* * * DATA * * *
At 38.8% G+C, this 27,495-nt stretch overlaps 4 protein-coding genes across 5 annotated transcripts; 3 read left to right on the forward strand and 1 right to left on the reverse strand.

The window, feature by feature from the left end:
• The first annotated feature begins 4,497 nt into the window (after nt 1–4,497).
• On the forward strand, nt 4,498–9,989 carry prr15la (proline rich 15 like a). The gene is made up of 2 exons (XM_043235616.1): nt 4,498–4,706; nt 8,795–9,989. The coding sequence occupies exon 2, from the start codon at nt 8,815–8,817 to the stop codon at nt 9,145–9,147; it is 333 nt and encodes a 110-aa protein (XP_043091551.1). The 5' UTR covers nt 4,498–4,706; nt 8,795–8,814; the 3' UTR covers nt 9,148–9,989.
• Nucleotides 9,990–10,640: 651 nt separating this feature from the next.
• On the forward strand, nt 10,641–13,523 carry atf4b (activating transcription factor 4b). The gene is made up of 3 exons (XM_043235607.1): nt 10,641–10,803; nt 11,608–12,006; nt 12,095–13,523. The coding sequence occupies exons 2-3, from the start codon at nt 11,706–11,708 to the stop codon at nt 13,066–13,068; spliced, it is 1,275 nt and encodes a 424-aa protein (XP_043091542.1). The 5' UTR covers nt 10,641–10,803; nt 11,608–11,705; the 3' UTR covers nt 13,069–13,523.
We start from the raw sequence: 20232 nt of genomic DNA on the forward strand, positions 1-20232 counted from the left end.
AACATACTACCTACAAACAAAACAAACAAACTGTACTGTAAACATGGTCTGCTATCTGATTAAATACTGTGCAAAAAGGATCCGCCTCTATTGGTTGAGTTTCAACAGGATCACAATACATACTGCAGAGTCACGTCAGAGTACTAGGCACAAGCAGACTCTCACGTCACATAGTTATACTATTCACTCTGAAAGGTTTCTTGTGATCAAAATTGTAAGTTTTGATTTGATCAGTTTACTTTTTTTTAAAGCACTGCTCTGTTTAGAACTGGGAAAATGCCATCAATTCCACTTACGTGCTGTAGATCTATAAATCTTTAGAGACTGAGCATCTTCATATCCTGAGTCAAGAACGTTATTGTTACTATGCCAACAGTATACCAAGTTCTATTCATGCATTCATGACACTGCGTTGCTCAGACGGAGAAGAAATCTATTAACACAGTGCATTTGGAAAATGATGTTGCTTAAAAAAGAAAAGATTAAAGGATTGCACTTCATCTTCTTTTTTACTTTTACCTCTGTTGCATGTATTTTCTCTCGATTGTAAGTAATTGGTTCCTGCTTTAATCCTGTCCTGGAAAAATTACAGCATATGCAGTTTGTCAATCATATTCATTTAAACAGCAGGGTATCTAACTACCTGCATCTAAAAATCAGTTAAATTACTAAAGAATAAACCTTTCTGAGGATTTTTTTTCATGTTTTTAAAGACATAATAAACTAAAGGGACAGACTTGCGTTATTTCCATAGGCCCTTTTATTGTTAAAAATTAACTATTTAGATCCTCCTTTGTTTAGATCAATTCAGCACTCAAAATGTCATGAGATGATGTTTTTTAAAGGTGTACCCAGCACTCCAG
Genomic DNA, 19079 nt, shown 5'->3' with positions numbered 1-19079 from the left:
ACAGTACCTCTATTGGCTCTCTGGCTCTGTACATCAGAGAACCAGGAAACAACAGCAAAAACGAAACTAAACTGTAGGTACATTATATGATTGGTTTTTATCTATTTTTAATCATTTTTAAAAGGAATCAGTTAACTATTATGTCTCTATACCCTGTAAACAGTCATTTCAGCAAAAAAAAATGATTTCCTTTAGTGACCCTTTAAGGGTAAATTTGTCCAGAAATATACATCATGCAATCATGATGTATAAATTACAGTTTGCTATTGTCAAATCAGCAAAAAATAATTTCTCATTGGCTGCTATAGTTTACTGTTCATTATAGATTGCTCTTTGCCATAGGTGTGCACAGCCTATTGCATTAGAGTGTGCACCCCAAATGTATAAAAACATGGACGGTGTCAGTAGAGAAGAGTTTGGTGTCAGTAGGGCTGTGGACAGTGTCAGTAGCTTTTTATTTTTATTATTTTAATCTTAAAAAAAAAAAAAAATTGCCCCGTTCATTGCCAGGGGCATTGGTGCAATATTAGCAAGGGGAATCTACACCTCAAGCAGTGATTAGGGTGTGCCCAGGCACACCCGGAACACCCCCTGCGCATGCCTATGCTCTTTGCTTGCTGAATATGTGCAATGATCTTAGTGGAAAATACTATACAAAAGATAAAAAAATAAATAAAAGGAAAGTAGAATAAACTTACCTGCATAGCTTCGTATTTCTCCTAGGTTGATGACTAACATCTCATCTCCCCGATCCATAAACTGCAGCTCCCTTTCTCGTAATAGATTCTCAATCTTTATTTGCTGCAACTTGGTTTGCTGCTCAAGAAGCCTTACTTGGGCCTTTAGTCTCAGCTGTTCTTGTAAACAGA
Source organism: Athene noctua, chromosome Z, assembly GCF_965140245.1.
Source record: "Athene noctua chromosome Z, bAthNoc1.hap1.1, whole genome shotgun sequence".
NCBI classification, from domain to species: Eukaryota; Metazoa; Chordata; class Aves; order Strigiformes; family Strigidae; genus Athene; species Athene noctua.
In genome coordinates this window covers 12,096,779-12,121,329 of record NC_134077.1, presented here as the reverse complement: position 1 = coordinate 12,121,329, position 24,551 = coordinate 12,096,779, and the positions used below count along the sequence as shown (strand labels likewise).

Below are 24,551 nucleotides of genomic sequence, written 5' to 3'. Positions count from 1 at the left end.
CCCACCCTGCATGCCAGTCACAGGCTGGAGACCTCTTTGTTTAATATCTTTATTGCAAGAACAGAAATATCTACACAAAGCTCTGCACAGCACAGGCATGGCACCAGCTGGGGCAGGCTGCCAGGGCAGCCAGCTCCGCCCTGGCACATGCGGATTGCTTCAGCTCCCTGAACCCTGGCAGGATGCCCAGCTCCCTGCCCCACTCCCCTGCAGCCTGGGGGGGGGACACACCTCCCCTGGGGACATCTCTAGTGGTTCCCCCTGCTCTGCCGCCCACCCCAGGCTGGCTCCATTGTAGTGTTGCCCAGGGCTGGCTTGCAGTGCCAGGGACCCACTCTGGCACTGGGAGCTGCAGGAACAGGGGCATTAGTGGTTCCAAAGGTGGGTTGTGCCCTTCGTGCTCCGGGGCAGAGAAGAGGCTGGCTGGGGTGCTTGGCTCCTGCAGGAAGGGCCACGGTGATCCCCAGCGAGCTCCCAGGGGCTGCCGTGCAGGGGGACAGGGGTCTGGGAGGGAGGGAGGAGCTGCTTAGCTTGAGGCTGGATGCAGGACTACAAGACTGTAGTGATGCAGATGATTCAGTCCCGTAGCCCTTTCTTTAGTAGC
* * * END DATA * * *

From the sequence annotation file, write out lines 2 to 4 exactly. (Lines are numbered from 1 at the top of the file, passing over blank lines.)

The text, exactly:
The window, feature by feature from the left end:
• The first annotated feature begins 4,497 nt into the window (after nt 1–4,497).
• On the forward strand, nt 4,498–9,989 carry prr15la (proline rich 15 like a). The gene is made up of 2 exons (XM_043235616.1): nt 4,498–4,706; nt 8,795–9,989. The coding sequence occupies exon 2, from the start codon at nt 8,815–8,817 to the stop codon at nt 9,145–9,147; it is 333 nt and encodes a 110-aa protein (XP_043091551.1). The 5' UTR covers nt 4,498–4,706; nt 8,795–8,814; the 3' UTR covers nt 9,148–9,989.